Rating: 3 Stars
Reviewed by Astilbe

One wall divides life from darkness. After the worldwide Blackout, America built a concrete wall—the Frontier—across the middle of the nation to isolate its precious electricity in the top half. Everyone below the Frontier was forsaken, and now only a few survive in the grim region known as the Dark Zone.

Sixteen year old Phoenix Troublefield endures the dark with his girlfriend, Star Windsong. When America announces that it will trade electricity for immigrants, Phoenix and Star sacrifice themselves for the power that might save her younger brother. On the other side of the Frontier, they find America is not what they expected, and instead they are thrown into a shocking and deeply personal contest that threatens to destroy their love. When the chance comes to escape back into the Dark Zone, it may already be too late.

Phoenix hasn’t survived this long by taking flippant risks, but he’s beginning to wonder if it’s about time to try something new.

This is one of the most richly detailed stories I’ve read so far this year. The world these characters live in is cold, dark, and rapidly decaying. Danger lurks around every corner, and I felt its stale breath on the back of my neck as I watched Phoenix and his community struggle to survive.

While I understand that this is the first book in a new series, so much time was spent describing the place where Phoenix grew up and the members of the other families who live nearby that his actual journey to America felt rushed. If the page count were twice as long this introduction would have been perfect. As it was written, the pacing was slow in the beginning and rushed over the course of the last few chapters.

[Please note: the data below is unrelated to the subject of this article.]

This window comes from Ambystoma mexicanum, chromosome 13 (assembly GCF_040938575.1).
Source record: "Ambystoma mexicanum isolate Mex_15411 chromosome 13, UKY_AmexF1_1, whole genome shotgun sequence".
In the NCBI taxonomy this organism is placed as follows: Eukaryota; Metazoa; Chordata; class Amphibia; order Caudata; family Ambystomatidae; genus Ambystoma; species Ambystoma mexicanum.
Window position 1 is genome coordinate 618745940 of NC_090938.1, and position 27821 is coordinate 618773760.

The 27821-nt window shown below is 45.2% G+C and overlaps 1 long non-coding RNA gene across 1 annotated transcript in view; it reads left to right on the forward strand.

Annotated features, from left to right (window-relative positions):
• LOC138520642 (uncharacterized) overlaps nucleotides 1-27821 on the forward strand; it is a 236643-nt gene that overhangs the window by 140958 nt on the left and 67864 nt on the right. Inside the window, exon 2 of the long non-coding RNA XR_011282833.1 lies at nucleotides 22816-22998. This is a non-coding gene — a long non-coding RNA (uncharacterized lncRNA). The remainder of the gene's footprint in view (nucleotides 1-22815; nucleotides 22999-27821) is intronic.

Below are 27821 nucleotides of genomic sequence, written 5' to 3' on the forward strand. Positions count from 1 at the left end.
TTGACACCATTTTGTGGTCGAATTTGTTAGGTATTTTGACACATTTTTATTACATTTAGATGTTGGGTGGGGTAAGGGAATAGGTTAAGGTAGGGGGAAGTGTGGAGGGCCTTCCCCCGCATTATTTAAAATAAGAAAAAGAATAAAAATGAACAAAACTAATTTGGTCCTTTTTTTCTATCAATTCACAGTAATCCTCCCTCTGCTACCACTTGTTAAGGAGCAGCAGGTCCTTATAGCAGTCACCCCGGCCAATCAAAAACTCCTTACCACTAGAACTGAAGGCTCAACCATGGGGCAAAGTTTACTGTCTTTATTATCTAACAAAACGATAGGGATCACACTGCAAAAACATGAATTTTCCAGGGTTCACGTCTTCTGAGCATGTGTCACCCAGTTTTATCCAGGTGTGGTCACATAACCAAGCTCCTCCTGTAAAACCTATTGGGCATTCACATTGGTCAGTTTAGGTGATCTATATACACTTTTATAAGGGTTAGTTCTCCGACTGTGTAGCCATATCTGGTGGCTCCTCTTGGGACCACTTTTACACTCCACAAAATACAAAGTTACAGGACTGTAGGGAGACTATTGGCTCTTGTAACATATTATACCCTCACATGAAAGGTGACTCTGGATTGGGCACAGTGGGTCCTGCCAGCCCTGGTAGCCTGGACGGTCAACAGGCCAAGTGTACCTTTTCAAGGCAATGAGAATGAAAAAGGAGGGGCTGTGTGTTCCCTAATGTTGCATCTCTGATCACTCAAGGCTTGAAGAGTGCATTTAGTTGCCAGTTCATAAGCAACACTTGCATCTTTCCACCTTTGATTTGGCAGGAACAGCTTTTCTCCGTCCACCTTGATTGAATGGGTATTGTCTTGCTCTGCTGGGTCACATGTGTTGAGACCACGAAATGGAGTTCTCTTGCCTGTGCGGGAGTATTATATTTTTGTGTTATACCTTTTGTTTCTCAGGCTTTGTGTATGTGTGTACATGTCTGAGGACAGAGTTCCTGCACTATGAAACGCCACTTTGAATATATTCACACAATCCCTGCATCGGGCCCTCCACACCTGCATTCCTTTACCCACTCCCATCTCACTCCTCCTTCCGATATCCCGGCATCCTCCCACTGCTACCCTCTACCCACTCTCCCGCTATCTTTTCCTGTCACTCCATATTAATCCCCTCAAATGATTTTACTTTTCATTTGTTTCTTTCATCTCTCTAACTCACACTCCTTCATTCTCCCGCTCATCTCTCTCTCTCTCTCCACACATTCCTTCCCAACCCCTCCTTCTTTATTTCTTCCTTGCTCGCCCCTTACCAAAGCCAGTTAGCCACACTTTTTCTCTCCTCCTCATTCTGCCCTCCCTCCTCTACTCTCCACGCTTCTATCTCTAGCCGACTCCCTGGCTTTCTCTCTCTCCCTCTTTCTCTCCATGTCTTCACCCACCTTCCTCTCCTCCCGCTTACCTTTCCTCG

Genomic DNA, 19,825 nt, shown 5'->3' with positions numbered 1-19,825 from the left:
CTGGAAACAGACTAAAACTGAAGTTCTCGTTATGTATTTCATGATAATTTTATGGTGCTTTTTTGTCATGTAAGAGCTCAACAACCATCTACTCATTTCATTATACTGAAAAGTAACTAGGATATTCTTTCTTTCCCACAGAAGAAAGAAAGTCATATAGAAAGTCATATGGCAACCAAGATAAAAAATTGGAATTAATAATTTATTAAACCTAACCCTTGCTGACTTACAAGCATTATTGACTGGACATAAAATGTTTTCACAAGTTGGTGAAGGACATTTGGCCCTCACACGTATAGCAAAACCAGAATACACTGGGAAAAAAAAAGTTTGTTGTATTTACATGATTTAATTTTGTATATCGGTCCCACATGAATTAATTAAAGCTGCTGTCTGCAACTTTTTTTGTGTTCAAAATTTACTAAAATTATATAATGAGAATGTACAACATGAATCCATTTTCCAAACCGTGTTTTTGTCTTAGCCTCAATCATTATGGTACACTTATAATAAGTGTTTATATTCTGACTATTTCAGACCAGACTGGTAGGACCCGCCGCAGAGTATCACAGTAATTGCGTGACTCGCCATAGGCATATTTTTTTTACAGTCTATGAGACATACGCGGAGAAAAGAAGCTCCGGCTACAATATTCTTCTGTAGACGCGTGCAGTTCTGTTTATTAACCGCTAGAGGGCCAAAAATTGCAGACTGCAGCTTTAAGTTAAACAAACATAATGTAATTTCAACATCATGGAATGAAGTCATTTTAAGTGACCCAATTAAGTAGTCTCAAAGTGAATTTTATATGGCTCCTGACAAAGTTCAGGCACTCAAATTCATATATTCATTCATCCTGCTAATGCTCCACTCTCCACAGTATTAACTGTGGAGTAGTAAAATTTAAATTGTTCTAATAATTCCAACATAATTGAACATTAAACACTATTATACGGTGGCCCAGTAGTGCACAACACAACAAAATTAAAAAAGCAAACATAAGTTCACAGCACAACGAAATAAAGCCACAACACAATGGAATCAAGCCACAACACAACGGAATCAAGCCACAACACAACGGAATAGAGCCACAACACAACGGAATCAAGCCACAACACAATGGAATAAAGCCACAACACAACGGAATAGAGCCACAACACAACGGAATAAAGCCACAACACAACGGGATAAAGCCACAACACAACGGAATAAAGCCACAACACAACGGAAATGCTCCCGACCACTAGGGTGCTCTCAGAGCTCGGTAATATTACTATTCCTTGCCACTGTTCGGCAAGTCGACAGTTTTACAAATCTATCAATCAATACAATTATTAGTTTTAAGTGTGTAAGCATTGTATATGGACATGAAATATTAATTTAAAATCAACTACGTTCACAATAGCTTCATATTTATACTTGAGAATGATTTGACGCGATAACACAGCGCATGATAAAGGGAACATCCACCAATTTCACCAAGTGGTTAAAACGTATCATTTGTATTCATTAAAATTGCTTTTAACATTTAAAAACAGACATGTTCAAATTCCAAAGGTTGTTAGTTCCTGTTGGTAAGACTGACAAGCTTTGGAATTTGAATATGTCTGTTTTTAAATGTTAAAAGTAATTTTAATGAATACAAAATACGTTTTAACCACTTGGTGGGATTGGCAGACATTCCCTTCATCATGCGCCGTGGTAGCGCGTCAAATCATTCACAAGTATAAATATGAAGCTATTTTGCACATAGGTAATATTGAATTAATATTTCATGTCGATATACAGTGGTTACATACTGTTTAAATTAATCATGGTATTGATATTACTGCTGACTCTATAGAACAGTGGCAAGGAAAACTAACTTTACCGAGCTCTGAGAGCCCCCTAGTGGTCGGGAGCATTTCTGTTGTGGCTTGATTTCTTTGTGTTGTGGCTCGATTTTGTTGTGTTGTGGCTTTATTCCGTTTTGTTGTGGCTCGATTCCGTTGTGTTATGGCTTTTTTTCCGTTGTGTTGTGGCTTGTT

Phoenix’s unusual relationship with his parents piqued my curiosity. I can’t say too much about it without wandering into spoiler territory, but he has much more freedom than most teens his age. How he responds to this arrangement reveals a lot about his strengths and weaknesses. I didn’t always like his choices, but knowing about the unique environment he grew up in helped me to understand why he picked them.

I would have also liked to see more time spent developing Star’s personality. She has an incredibly amount of empathy for other people, but I had trouble getting to know her as an individual because Phoenix only ever describes her in glowing terms. Even the kindest person in the world will eventually have a bad day, and I would have liked to see how she reacts when she’s angry, scared, or overwhelmed with life.

The science fiction elements of this tale are much stronger than the romantic ones, but the romance blends in well with everything else that’s going on. Phoenix and his girlfriend are a few years older than the age recommendation listed above. This is their first taste of love, though, and how they react to it is something that I suspect will be just as appealing to somewhat younger readers.

Give Blackout a try if you’re a fan of young adult dystopian fiction. It’s solid premise and surprising plot twists make it a good choice for anyone who likes this genre.